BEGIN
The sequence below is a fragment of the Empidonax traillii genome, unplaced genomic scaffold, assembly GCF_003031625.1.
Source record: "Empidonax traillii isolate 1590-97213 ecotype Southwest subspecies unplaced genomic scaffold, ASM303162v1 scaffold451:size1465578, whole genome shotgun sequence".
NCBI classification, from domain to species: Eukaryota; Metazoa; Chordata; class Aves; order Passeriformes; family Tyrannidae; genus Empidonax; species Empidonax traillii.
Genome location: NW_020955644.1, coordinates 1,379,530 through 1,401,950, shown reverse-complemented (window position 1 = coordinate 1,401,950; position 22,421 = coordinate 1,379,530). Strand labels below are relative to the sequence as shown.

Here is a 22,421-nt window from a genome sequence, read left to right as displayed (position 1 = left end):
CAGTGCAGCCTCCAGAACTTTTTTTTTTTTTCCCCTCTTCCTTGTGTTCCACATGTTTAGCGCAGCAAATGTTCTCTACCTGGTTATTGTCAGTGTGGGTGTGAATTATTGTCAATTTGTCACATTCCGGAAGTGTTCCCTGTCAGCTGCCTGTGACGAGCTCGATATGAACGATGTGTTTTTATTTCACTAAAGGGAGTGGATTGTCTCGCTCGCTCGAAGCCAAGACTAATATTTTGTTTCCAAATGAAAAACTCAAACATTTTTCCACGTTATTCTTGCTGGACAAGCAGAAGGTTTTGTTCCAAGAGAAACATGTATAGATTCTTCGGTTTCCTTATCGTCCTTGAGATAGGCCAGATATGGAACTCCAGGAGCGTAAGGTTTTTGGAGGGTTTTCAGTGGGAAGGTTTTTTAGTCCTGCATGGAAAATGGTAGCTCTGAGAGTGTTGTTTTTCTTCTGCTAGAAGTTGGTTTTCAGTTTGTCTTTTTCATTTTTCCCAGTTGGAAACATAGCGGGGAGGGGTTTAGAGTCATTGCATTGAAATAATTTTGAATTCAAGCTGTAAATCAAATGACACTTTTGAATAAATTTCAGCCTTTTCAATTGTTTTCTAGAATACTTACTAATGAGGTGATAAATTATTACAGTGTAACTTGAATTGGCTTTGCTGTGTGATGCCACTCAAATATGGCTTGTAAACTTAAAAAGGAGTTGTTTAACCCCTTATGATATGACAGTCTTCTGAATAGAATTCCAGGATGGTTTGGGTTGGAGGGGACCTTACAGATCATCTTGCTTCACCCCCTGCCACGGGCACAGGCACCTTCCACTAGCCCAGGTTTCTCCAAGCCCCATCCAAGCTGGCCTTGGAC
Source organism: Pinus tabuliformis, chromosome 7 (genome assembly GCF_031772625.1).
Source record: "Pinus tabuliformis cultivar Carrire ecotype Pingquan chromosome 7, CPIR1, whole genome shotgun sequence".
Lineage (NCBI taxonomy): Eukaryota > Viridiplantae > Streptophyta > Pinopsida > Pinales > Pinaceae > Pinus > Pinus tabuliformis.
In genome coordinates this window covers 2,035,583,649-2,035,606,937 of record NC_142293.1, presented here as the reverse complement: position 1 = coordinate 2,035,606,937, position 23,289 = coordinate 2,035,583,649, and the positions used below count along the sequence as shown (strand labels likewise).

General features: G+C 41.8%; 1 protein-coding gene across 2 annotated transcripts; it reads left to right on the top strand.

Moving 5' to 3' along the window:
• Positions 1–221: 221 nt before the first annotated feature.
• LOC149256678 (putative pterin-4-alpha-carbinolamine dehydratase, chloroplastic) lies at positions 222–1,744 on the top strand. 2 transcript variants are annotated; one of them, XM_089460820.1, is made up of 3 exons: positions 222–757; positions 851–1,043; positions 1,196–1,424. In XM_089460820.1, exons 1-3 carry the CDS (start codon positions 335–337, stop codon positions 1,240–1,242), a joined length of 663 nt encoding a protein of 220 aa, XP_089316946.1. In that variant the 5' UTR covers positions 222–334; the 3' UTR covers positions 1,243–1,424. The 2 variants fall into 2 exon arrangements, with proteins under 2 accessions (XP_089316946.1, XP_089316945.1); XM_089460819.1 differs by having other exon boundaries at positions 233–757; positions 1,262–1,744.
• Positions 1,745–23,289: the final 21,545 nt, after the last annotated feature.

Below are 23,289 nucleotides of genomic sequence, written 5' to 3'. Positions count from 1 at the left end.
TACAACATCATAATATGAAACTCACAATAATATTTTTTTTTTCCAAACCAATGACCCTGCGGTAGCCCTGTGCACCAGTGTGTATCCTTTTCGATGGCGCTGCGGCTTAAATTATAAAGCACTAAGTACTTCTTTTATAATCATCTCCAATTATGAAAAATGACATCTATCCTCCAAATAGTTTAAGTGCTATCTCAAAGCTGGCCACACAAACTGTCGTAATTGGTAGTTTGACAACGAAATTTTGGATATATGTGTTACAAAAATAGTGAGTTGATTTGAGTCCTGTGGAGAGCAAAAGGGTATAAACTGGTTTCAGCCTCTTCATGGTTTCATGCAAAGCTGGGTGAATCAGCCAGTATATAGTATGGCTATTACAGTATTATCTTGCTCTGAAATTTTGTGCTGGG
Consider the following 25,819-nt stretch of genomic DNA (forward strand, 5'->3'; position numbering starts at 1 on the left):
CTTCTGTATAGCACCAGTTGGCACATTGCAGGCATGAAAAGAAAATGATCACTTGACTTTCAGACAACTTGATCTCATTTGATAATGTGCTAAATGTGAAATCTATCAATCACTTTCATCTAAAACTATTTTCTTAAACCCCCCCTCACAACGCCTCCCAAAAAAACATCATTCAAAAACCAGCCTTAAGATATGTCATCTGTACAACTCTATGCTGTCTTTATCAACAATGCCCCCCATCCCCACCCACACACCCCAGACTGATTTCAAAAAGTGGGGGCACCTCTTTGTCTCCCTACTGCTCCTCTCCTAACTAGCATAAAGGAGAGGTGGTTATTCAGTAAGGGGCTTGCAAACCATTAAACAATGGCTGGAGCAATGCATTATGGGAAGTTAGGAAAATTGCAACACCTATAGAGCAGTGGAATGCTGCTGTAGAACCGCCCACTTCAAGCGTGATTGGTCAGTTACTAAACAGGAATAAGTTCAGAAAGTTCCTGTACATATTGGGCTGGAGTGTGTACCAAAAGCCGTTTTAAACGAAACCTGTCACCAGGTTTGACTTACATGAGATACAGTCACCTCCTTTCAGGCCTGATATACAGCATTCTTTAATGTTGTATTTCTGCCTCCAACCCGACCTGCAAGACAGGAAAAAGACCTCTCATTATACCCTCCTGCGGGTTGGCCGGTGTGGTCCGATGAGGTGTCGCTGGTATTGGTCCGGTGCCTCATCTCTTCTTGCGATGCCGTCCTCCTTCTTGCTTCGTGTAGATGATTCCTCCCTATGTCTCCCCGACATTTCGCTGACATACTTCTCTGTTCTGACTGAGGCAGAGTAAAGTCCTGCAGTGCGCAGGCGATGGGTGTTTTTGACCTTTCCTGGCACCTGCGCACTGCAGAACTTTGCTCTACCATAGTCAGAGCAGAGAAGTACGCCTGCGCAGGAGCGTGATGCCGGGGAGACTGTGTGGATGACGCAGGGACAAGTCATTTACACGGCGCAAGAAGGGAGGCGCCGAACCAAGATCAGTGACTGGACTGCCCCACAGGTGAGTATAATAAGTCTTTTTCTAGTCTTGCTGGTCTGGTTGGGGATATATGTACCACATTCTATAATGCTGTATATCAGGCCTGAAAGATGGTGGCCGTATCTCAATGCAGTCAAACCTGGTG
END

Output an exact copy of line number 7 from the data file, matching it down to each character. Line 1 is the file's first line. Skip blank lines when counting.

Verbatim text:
Source organism: Pinus tabuliformis, chromosome 7 (genome assembly GCF_031772625.1).